The first concept was a film called ’Marschtritt Deutschland’ (‘Marching feet of Germany’) proposed in January, 1938. Hans Steinhoff, the director of Hitler Youth Quex was mentioned as a possible person to oversee the production. The Propaganda Ministry made available RM150,000, with full cooperation of the Reichs Travel Agency, Reichs Treasurer, Reichs Party Day office, as well as the Reichs Youth Leadership and the German Railways. Steinhoff however did not have anything to do with the film, either in concept, ideas, or production.


In December, 1938 the Gaufilmstelle Hessen–Nassau newsletter, Party and Film, printed an article entitled ‘Marschtritt Deutschland’ reporting that the first footage of the film was shot on 15 July that year on Rügen island, and in 27 other locations with Hitler Youth participating for some two months en route to Nuremberg.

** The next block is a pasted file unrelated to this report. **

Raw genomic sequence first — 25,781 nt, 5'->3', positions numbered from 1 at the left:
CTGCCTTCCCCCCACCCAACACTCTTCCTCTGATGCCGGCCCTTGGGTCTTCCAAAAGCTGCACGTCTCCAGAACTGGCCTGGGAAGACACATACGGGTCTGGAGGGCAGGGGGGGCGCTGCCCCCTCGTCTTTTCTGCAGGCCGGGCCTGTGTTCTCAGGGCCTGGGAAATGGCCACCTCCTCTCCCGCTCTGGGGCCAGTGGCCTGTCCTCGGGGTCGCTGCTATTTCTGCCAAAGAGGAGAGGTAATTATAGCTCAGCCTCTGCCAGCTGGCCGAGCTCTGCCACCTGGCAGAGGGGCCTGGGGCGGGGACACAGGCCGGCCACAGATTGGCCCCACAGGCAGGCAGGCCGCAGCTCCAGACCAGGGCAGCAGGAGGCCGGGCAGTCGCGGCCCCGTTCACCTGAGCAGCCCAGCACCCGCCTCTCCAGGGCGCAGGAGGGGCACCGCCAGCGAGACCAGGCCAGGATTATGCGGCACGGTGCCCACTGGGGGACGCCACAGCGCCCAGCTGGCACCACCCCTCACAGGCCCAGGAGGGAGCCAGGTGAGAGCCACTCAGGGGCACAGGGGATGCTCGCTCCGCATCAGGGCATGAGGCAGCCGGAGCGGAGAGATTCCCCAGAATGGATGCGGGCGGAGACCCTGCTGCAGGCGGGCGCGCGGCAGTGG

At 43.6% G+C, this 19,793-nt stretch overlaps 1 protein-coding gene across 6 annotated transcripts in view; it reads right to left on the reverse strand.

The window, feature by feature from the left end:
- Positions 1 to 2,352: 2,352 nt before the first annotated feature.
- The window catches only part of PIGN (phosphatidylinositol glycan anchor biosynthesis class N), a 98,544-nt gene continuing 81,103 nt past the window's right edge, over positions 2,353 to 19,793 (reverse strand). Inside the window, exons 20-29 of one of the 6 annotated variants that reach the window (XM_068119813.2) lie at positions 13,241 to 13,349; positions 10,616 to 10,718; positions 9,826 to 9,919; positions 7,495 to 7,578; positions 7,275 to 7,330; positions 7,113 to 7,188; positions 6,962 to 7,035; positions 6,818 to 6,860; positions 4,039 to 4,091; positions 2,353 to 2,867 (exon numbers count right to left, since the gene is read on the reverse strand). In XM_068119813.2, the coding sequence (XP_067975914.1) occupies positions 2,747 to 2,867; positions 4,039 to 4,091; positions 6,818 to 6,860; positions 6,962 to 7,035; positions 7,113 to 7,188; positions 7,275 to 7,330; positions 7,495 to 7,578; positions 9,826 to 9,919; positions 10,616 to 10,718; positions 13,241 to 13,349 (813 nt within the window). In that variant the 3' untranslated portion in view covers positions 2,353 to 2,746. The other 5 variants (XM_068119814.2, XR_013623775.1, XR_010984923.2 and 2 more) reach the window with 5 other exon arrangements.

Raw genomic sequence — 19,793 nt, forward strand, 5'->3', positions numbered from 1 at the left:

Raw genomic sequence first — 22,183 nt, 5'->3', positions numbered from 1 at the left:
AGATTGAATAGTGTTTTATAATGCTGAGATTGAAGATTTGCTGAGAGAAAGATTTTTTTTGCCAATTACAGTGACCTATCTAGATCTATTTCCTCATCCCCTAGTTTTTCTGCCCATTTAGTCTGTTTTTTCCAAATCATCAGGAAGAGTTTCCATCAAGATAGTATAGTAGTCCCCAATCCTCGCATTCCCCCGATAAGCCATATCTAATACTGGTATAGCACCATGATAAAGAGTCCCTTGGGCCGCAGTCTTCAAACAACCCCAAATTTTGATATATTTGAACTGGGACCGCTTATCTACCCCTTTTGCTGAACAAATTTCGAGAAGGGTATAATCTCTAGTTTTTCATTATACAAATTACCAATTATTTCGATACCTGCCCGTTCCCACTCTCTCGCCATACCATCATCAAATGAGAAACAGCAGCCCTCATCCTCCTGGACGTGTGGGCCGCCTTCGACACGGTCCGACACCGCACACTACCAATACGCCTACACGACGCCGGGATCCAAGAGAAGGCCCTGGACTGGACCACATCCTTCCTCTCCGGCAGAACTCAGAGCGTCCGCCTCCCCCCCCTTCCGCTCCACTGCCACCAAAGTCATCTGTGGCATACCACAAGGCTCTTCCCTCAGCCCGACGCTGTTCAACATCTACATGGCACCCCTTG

The same newsletter Party and Film,  dated May 1939,  reported that the ‘feature length‘ film was being made by the Hitler Youth themselves and excerpts from their work was shown in Vienna at a Reichs Film Day of the Hitler Youth. That same month the official Reichsfilmkammer organ Der Deutsche Film ran a two pge article called ‘Youth gives its opinion: A dream – genuine Experience!’ written by Schütze. 


That year Schütze wrote and had published a 175 page book entitled ‘Marschtritt Deutschland – We shoot a film about the Adolf–Hitler–March’  which had photographs and a narrative about how the HJ were producing their own film.


Nothing more was heard about the film for many months. The footage was edited down to a length of forty-five minutes, far short of a feature film’s length, and far too long to be a traditional film ‘short’ to be programmed in most cinemas.  The start of the Polish campaign in September 1939 and subsequent outbreak of WWII meant that the film was side–lined.